April 4, 2011 -- Tax identity theft has become a major problem, without most of us even having heard of it. In congressional hearings, senators even took the IRS itself to task for a lethargic response to the problem. So here's Tax Identity Theft 101 to get you up to speed.
-- A paid preparer must sign the return as required by law.
-- Avoid preparers who claim they can obtain larger refunds than other preparers.
-- Most reputable preparers will ask to see your receipts.
-- Check the preparer's reputation with the Better Business Bureau, the state's board of accountancy for CPAs, the state's bar association for attorneys or the IRS Office of Professional Responsibility for enrolled agents.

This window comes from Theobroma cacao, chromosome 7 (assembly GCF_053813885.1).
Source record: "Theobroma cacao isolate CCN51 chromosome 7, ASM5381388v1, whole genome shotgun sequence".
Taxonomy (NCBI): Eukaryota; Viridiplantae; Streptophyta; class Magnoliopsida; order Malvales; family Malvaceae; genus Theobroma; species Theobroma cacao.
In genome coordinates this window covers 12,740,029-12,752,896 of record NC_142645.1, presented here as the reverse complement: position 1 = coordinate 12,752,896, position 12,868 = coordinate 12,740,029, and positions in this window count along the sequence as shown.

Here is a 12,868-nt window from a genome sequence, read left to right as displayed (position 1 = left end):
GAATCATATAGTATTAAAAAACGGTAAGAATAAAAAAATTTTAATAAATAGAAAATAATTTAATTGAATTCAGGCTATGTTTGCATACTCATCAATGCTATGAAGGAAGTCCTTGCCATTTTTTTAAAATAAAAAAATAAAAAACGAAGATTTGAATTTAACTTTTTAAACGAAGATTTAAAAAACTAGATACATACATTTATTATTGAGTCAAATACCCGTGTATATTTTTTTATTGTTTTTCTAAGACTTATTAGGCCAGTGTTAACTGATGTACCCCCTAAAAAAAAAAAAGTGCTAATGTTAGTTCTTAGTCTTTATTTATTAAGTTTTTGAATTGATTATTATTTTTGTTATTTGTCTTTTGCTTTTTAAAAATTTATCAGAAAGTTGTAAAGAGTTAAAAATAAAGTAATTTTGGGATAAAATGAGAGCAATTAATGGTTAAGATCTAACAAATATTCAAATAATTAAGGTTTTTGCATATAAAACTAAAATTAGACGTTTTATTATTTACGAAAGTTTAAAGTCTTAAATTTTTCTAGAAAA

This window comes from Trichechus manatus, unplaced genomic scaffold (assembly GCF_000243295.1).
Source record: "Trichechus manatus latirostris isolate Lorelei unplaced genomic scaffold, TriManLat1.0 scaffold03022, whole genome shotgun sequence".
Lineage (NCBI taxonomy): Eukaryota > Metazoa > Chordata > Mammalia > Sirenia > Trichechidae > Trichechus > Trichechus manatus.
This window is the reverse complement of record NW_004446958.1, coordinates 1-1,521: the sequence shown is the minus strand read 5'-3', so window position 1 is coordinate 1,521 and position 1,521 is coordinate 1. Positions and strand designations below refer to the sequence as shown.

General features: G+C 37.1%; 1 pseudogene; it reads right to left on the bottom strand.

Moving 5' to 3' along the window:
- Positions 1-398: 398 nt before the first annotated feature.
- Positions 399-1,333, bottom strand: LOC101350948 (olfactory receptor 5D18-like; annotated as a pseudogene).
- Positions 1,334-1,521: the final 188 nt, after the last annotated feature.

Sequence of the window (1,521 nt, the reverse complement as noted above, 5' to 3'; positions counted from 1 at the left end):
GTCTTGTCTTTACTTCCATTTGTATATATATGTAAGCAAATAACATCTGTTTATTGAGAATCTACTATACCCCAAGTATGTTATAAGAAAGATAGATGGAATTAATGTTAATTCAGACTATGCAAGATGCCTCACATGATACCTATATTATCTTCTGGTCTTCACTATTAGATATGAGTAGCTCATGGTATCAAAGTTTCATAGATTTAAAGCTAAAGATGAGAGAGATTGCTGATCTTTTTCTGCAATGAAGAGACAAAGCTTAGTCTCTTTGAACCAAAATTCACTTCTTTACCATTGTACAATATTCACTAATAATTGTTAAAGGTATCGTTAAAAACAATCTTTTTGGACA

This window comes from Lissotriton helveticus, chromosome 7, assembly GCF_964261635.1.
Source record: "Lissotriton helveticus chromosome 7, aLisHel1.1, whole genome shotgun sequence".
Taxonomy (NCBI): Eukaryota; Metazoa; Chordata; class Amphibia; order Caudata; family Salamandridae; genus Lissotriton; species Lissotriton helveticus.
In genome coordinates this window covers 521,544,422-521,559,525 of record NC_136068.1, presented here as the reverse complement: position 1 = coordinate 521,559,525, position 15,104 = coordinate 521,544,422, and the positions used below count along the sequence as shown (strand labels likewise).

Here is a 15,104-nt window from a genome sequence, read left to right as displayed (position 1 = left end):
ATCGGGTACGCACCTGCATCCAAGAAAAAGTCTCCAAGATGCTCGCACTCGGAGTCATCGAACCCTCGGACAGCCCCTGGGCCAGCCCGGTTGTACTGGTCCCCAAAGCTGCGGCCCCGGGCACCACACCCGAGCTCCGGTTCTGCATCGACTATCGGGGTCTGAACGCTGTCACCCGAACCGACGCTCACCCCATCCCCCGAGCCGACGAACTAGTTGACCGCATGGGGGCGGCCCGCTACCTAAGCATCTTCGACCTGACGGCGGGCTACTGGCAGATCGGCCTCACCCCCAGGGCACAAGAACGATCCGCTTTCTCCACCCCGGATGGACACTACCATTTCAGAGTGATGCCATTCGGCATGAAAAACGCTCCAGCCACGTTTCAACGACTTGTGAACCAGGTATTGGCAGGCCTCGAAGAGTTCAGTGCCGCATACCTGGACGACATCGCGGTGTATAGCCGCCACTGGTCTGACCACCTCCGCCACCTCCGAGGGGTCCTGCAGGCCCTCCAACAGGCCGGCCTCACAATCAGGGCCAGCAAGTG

-- Find out if the preparer is affiliated with a professional organization that requires continuing education and holds members accountable to a code of ethics.
-- If you do need free tax preparation, the IRS can often help taxpayers prepare their own returns without the assistance of a paid preparer. Check out these helpful links:
-e-file for Individual Taxpayers
-Free Tax Return Preparation For You by Volunteers
Telltale signs that you are already a victim of tax identity theft:
Where to turn for help if you believe you are a victim of tax identity theft: